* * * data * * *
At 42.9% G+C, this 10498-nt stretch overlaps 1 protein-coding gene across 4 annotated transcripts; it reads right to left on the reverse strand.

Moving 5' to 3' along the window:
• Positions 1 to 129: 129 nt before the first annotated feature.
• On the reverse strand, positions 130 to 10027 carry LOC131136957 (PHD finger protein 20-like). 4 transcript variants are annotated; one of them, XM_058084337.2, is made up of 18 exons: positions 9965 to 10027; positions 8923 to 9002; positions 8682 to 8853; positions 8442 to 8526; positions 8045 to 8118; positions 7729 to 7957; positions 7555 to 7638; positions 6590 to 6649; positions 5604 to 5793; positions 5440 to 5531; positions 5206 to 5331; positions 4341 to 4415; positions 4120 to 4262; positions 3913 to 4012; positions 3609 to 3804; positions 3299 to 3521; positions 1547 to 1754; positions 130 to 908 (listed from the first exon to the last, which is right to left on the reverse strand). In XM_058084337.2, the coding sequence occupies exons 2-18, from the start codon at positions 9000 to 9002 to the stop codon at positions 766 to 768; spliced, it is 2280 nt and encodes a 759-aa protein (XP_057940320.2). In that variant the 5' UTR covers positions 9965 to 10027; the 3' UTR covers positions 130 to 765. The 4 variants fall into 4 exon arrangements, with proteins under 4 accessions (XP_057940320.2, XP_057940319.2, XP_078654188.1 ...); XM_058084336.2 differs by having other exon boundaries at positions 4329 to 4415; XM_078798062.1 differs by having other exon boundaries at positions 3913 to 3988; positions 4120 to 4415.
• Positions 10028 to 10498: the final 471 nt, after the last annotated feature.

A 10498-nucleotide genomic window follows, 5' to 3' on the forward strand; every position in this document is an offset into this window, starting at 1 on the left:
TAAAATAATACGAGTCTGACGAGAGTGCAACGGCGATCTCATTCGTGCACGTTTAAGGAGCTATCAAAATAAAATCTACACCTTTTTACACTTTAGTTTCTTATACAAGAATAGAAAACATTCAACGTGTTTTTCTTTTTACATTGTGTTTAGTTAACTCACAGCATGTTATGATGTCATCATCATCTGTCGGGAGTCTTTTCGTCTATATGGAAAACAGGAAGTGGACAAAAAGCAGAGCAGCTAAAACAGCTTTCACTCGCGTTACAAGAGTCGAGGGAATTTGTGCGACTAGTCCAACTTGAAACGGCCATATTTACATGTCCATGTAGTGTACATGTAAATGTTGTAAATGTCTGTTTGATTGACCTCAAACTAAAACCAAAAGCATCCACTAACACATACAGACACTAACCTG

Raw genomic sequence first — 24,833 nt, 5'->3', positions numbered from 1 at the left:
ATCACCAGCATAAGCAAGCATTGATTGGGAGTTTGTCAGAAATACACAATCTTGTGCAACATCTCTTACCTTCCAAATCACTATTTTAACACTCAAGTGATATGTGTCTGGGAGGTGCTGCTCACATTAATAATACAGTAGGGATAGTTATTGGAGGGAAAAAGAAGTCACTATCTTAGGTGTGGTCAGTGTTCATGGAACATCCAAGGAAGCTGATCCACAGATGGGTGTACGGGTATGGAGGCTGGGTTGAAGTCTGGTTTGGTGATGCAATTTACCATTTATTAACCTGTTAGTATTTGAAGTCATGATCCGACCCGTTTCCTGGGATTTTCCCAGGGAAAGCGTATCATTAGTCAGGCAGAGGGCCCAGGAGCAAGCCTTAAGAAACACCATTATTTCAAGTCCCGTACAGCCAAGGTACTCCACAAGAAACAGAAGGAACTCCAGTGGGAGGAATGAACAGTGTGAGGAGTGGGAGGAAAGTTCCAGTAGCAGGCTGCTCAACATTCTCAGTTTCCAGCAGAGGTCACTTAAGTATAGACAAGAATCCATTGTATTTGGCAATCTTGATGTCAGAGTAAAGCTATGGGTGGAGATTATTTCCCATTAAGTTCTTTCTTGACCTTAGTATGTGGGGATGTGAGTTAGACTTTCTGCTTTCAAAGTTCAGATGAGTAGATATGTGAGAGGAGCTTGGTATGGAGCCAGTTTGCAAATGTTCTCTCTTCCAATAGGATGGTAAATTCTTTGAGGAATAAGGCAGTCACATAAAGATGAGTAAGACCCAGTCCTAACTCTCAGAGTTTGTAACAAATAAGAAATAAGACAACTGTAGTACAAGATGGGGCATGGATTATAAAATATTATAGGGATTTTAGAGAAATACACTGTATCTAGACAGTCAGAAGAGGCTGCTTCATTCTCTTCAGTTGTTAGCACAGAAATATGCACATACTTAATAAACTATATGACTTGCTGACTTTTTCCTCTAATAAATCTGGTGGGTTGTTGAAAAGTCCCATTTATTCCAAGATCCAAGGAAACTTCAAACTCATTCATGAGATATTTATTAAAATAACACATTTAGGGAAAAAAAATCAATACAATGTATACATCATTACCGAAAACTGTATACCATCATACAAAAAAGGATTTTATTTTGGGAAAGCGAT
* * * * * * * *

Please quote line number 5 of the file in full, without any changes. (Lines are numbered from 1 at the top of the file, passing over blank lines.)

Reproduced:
• Positions 10028 to 10498: the final 471 nt, after the last annotated feature.